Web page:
- If you're keeping up with an ongoing series, you'll of course need the single issues. Comic book stores give discounts to readers who buy comics on a weekly basis. Ongoing series will eventually be put into TPB form, but you'll have to wait between six months to a year.
- Trades will often eliminate the cover art when they bind issues together to let the story flow without interruption. I originally found Cowboy Ninja Viking in TPB form and loved it so much I went back and collected all the single issues. To be fair the trade did include all the cover art, it was mostly cause they're beautiful.
- Single issues are quick reads. If you don't have the time to curl up with a book for two hours, you can enjoy a single issue while doing your bathroom business no problem.
- Single issues are hard to store. You have to make sure that they've got a bag and board so they stay in good condition. Bags make it impossible to stack comics and they are generally stored in archival boxes. Other collectors will appreciate how cleanly you've stored your comics, but there are limitations on how to display your collection.
I don't have a super fancy archival boxes, but this cube shelf system works very well for me!
- If you don't like cliffhangers, TPB are for you. Single issues generally end at a moment that makes readers go, "But what happens next?" - which can be both exciting and infuriating. If you like to grind through books a TPB will give you more material to read through.
- It's generally cheaper to buy trades if you're collecting an older series. Finding the first ten issues of a series written between 2000-2010 might mean spending $15 per issue. While that isn't too expensive, you could find a TPB volume with six issues for the same amount of money.
- The prices for used trades varies depending on series popularity, but you're going to have a lot of options available. Going back to my horribly tacky Ultimate Spider-Man collection - I collected it as cheaply as possible. I purchased new and used volumes depending on what was available locally. With the glorious internet at your disposal it's very easy to collect trades for less than cover price, which can range anywhere from $12-$50.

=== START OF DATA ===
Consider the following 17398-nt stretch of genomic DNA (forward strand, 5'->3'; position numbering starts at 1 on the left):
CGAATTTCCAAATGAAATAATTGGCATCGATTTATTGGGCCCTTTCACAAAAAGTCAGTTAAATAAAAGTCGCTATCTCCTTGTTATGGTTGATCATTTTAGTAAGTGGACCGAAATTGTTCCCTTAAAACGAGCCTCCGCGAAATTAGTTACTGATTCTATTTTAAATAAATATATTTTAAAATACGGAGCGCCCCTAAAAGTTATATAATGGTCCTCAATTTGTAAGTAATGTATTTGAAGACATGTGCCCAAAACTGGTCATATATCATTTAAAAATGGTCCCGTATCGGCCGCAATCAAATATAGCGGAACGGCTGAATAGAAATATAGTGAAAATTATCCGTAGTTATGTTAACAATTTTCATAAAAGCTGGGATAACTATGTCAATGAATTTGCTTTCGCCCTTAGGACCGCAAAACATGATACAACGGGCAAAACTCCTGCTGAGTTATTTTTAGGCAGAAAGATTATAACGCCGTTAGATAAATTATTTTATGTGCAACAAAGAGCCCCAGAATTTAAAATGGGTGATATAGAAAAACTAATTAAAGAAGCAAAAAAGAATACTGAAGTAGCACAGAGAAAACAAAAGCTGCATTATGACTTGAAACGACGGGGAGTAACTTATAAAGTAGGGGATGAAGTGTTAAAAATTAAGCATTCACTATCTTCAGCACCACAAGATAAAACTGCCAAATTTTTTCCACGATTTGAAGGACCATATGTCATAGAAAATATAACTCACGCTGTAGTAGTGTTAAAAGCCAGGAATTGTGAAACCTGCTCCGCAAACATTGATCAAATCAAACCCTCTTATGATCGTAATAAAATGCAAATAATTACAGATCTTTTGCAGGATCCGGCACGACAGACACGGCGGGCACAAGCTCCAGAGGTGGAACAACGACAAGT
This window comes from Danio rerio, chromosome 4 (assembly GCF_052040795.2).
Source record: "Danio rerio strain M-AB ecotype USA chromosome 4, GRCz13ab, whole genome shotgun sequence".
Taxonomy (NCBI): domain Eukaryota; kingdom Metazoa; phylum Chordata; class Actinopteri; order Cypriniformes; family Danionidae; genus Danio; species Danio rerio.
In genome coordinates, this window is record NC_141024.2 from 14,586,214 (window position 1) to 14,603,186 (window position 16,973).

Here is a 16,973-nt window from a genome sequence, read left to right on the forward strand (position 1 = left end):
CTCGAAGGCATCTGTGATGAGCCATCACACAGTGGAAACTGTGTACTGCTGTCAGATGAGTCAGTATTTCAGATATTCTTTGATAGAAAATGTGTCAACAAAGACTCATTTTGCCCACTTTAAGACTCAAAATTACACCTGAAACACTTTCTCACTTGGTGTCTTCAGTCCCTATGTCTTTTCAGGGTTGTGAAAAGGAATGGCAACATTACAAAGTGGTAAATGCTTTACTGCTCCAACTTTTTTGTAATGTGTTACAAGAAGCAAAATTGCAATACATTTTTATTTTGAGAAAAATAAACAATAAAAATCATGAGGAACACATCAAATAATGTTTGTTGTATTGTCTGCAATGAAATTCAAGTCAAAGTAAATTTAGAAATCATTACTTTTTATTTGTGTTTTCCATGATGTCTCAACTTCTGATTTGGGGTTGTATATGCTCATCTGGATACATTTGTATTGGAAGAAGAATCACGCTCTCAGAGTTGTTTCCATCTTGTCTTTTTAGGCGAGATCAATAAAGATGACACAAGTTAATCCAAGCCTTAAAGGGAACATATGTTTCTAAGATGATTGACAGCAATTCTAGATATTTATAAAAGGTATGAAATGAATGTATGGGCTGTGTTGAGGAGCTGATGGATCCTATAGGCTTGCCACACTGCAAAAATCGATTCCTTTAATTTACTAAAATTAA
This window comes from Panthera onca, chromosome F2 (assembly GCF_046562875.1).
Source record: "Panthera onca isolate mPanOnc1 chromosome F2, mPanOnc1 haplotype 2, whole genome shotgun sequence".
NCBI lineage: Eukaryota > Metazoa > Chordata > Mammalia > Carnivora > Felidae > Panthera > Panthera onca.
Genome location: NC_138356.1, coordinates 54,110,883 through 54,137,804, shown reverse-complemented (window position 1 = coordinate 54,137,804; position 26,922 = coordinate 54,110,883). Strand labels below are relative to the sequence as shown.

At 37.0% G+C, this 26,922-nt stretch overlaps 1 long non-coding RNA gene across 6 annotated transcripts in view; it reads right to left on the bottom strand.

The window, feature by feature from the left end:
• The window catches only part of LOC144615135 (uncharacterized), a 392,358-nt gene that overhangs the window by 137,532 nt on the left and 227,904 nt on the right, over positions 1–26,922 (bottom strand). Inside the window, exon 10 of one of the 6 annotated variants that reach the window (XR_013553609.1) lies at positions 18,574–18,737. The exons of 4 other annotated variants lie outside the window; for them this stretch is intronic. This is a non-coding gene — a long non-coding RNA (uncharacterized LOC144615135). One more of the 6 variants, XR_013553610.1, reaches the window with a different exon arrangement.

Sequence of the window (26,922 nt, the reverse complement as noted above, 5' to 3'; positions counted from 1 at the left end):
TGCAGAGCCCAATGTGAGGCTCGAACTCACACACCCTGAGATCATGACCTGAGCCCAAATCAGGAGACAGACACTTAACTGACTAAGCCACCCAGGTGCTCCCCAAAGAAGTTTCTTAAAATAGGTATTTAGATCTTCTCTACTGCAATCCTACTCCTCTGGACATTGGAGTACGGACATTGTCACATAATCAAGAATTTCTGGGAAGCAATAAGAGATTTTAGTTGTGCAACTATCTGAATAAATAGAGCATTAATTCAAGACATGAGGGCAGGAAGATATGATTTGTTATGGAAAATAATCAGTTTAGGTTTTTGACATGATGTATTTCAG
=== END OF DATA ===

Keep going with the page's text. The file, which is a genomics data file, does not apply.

- Trades are super bookshelf-friendly and look awesome. Sometimes with omnibus or ultimate editions you'll have to store them on their side.
- Major story arcs from longer series are often put into TPB form. You don't have to read all 700 issues of The Amazing Spider-Man. As long as you're somewhat familiar with your friendly neighborhood web-slinger, you can purchase The Amazing Spider-Man: Death of Gwen Stacy and read the issues included in that story arc. These trades will often pull from multiple sources, so where they list the issues it will have something like "including Comic Title #1-4, #8-9.5, and Some Ambiguous Other Title You've Never Heard Of #345". All of the major Marvel and DC characters will have trades like this available.
- Limited and Mini-series are often bound in single volume trades. Deadpool Kills the Marvel Universe and The Long Halloween are examples of limited series that now appear widely in TPB and THC.
The downside to collecting trades is that they're expensive. The upside is that when you need money they hold their value.
- If you are 100% done with superheroes, graphic novels are for you. IDW, Dark Horse, Image, and Vertigo are comic book publishers that are widely popular in the graphic novel medium. They do have instances of superheroes and super humans, but they offer a lot more besides that. The Misadventures of Paige Turner is designed to explore this side of the graphic novel medium.
- If you do like super heroes, stand-alone graphic novels featuring familiar superheroes do exist. These are titles that fit the exact definition of graphic novel, therefore were never periodicals. Arkham Asylum and The Killing Joke are examples of stand-alone graphic novels. You can guess which superhero (or villain) these are about.
Other Useful Things
What are all them there Universes?